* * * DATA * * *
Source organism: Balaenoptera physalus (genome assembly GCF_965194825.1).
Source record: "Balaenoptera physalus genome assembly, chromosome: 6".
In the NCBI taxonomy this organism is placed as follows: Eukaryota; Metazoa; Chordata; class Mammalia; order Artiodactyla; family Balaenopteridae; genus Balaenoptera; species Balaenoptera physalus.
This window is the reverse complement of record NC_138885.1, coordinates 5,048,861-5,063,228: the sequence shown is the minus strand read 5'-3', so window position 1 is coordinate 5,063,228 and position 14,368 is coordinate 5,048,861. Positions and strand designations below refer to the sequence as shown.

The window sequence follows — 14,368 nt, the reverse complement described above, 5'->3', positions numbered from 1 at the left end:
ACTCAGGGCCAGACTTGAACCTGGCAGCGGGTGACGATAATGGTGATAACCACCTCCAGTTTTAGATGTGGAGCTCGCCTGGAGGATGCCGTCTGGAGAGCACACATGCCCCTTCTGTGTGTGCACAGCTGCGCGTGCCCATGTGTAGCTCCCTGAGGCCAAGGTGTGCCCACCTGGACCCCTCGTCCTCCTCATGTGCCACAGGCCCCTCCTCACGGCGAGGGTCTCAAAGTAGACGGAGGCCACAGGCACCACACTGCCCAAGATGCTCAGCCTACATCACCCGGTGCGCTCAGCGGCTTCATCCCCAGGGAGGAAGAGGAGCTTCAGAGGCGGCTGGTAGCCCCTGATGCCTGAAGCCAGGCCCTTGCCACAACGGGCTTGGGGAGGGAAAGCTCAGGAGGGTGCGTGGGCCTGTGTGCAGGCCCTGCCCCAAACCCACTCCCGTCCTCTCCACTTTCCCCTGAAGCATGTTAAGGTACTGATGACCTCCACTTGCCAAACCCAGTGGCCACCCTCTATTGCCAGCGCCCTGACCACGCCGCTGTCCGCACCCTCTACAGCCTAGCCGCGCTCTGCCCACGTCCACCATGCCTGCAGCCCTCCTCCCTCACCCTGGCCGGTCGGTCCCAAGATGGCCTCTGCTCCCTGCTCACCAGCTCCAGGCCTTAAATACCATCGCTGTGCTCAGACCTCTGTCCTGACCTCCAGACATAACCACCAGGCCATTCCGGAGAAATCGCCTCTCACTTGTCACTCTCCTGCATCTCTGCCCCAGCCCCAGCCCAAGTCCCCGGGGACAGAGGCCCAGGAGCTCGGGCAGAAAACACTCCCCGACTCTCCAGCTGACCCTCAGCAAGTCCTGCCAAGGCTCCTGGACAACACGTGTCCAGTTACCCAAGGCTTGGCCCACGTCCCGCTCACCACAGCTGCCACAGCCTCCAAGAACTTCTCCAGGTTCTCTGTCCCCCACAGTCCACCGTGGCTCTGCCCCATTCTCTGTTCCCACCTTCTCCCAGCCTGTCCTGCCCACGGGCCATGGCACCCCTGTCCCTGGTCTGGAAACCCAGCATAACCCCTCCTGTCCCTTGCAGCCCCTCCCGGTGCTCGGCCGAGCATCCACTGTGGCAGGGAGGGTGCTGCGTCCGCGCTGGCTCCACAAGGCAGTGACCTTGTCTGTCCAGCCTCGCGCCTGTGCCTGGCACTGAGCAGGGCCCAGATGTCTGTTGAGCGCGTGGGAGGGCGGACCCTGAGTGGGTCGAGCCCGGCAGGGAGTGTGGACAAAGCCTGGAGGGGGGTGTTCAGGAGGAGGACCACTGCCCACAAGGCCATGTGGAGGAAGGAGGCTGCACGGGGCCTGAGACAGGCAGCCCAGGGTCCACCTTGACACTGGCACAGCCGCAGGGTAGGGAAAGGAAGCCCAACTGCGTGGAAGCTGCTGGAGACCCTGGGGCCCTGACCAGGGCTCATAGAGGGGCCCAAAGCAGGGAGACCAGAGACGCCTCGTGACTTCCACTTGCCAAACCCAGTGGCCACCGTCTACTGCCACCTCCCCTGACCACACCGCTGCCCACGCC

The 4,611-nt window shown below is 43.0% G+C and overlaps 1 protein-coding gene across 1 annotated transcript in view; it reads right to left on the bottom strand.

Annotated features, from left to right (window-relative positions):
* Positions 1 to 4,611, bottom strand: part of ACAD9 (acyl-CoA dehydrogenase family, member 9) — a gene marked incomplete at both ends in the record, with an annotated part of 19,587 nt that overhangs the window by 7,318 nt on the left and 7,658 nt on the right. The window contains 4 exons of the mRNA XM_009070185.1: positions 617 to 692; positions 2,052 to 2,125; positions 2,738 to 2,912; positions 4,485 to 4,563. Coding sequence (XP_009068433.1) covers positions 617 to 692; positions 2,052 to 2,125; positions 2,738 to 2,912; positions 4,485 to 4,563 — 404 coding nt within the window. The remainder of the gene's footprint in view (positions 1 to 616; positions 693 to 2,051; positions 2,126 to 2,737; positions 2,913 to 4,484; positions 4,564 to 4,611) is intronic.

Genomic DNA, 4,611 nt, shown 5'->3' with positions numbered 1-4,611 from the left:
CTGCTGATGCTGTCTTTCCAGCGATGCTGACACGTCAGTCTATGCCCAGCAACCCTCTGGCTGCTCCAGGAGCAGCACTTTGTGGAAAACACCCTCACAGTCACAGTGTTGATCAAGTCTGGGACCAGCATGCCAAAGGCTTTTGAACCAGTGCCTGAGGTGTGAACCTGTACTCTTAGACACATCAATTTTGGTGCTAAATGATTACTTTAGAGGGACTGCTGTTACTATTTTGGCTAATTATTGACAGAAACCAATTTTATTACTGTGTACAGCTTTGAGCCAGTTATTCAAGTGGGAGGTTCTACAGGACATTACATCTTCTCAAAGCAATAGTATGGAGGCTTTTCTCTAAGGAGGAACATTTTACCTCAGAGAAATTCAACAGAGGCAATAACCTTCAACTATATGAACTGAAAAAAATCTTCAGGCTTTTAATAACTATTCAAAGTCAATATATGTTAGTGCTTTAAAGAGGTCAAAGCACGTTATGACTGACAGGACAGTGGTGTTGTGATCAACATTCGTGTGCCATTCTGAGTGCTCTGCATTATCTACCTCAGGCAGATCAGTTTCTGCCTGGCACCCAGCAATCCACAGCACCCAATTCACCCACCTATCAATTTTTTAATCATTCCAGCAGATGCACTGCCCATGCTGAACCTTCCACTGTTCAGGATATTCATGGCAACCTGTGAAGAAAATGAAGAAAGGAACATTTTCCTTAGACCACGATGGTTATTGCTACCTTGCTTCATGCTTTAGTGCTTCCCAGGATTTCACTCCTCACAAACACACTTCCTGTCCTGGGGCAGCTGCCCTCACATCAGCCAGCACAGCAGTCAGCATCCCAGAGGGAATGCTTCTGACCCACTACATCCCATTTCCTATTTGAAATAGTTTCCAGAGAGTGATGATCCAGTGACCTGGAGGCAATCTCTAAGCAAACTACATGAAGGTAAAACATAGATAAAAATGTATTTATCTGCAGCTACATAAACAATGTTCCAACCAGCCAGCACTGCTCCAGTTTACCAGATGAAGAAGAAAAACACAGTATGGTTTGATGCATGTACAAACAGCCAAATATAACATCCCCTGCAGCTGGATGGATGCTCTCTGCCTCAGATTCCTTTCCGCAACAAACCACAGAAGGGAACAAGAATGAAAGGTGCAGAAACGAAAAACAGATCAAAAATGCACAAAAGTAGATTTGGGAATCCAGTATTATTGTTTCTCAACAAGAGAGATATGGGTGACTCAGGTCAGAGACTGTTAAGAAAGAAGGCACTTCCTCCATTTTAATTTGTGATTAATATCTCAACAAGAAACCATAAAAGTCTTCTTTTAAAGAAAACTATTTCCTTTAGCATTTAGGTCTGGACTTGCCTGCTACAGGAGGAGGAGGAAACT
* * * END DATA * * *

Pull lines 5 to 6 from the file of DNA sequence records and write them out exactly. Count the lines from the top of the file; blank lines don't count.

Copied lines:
The window sequence follows — 14,368 nt, the reverse complement described above, 5'->3', positions numbered from 1 at the left end:
ACTCAGGGCCAGACTTGAACCTGGCAGCGGGTGACGATAATGGTGATAACCACCTCCAGTTTTAGATGTGGAGCTCGCCTGGAGGATGCCGTCTGGAGAGCACACATGCCCCTTCTGTGTGTGCACAGCTGCGCGTGCCCATGTGTAGCTCCCTGAGGCCAAGGTGTGCCCACCTGGACCCCTCGTCCTCCTCATGTGCCACAGGCCCCTCCTCACGGCGAGGGTCTCAAAGTAGACGGAGGCCACAGGCACCACACTGCCCAAGATGCTCAGCCTACATCACCCGGTGCGCTCAGCGGCTTCATCCCCAGGGAGGAAGAGGAGCTTCAGAGGCGGCTGGTAGCCCCTGATGCCTGAAGCCAGGCCCTTGCCACAACGGGCTTGGGGAGGGAAAGCTCAGGAGGGTGCGTGGGCCTGTGTGCAGGCCCTGCCCCAAACCCACTCCCGTCCTCTCCACTTTCCCCTGAAGCATGTTAAGGTACTGATGACCTCCACTTGCCAAACCCAGTGGCCACCCTCTATTGCCAGCGCCCTGACCACGCCGCTGTCCGCACCCTCTACAGCCTAGCCGCGCTCTGCCCACGTCCACCATGCCTGCAGCCCTCCTCCCTCACCCTGGCCGGTCGGTCCCAAGATGGCCTCTGCTCCCTGCTCACCAGCTCCAGGCCTTAAATACCATCGCTGTGCTCAGACCTCTGTCCTGACCTCCAGACATAACCACCAGGCCATTCCGGAGAAATCGCCTCTCACTTGTCACTCTCCTGCATCTCTGCCCCAGCCCCAGCCCAAGTCCCCGGGGACAGAGGCCCAGGAGCTCGGGCAGAAAACACTCCCCGACTCTCCAGCTGACCCTCAGCAAGTCCTGCCAAGGCTCCTGGACAACACGTGTCCAGTTACCCAAGGCTTGGCCCACGTCCCGCTCACCACAGCTGCCACAGCCTCCAAGAACTTCTCCAGGTTCTCTGTCCCCCACAGTCCACCGTGGCTCTGCCCCATTCTCTGTTCCCACCTTCTCCCAGCCTGTCCTGCCCACGGGCCATGGCACCCCTGTCCCTGGTCTGGAAACCCAGCATAACCCCTCCTGTCCCTTGCAGCCCCTCCCGGTGCTCGGCCGAGCATCCACTGTGGCAGGGAGGGTGCTGCGTCCGCGCTGGCTCCACAAGGCAGTGACCTTGTCTGTCCAGCCTCGCGCCTGTGCCTGGCACTGAGCAGGGCCCAGATGTCTGTTGAGCGCGTGGGAGGGCGGACCCTGAGTGGGTCGAGCCCGGCAGGGAGTGTGGACAAAGCCTGGAGGGGGGTGTTCAGGAGGAGGACCACTGCCCACAAGGCCATGTGGAGGAAGGAGGCTGCACGGGGCCTGAGACAGGCAGCCCAGGGTCCACCTTGACACTGGCACAGCCGCAGGGTAGGGAAAGGAAGCCCAACTGCGTGGAAGCTGCTGGAGACCCTGGGGCCCTGACCAGGGCTCATAGAGGGGCCCAAAGCAGGGAGACCAGAGACGCCTCGTGACTTCCACTTGCCAAACCCAGTGGCCACCGTCTACTGCCACCTCCCCTGACCACACCGCTGCCCACGCC